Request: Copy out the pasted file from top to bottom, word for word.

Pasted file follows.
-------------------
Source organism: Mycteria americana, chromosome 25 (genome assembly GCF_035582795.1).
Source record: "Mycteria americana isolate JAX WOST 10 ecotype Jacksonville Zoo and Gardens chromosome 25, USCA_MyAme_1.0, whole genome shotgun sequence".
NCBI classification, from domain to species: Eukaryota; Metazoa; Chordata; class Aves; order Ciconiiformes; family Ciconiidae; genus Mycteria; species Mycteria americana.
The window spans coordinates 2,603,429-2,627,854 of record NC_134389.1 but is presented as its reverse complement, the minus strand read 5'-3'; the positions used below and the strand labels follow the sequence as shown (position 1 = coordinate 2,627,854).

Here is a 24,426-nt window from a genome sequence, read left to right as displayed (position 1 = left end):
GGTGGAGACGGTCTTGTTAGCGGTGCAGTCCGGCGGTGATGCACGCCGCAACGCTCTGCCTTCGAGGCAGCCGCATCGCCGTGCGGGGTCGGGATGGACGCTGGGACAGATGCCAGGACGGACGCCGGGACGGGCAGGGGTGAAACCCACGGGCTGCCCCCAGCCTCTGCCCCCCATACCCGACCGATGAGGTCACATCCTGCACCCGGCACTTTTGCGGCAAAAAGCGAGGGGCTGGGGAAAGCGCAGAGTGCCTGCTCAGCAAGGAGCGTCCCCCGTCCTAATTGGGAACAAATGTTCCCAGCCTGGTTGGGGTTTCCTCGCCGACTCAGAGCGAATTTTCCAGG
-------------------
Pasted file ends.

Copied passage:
Source organism: Mycteria americana, chromosome 25 (genome assembly GCF_035582795.1).
Source record: "Mycteria americana isolate JAX WOST 10 ecotype Jacksonville Zoo and Gardens chromosome 25, USCA_MyAme_1.0, whole genome shotgun sequence".
NCBI classification, from domain to species: Eukaryota; Metazoa; Chordata; class Aves; order Ciconiiformes; family Ciconiidae; genus Mycteria; species Mycteria americana.
The window spans coordinates 2,603,429-2,627,854 of record NC_134389.1 but is presented as its reverse complement, the minus strand read 5'-3'; the positions used below and the strand labels follow the sequence as shown (position 1 = coordinate 2,627,854).

Here is a 24,426-nt window from a genome sequence, read left to right as displayed (position 1 = left end):
GGTGGAGACGGTCTTGTTAGCGGTGCAGTCCGGCGGTGATGCACGCCGCAACGCTCTGCCTTCGAGGCAGCCGCATCGCCGTGCGGGGTCGGGATGGACGCTGGGACAGATGCCAGGACGGACGCCGGGACGGGCAGGGGTGAAACCCACGGGCTGCCCCCAGCCTCTGCCCCCCATACCCGACCGATGAGGTCACATCCTGCACCCGGCACTTTTGCGGCAAAAAGCGAGGGGCTGGGGAAAGCGCAGAGTGCCTGCTCAGCAAGGAGCGTCCCCCGTCCTAATTGGGAACAAATGTTCCCAGCCTGGTTGGGGTTTCCTCGCCGACTCAGAGCGAATTTTCCAGG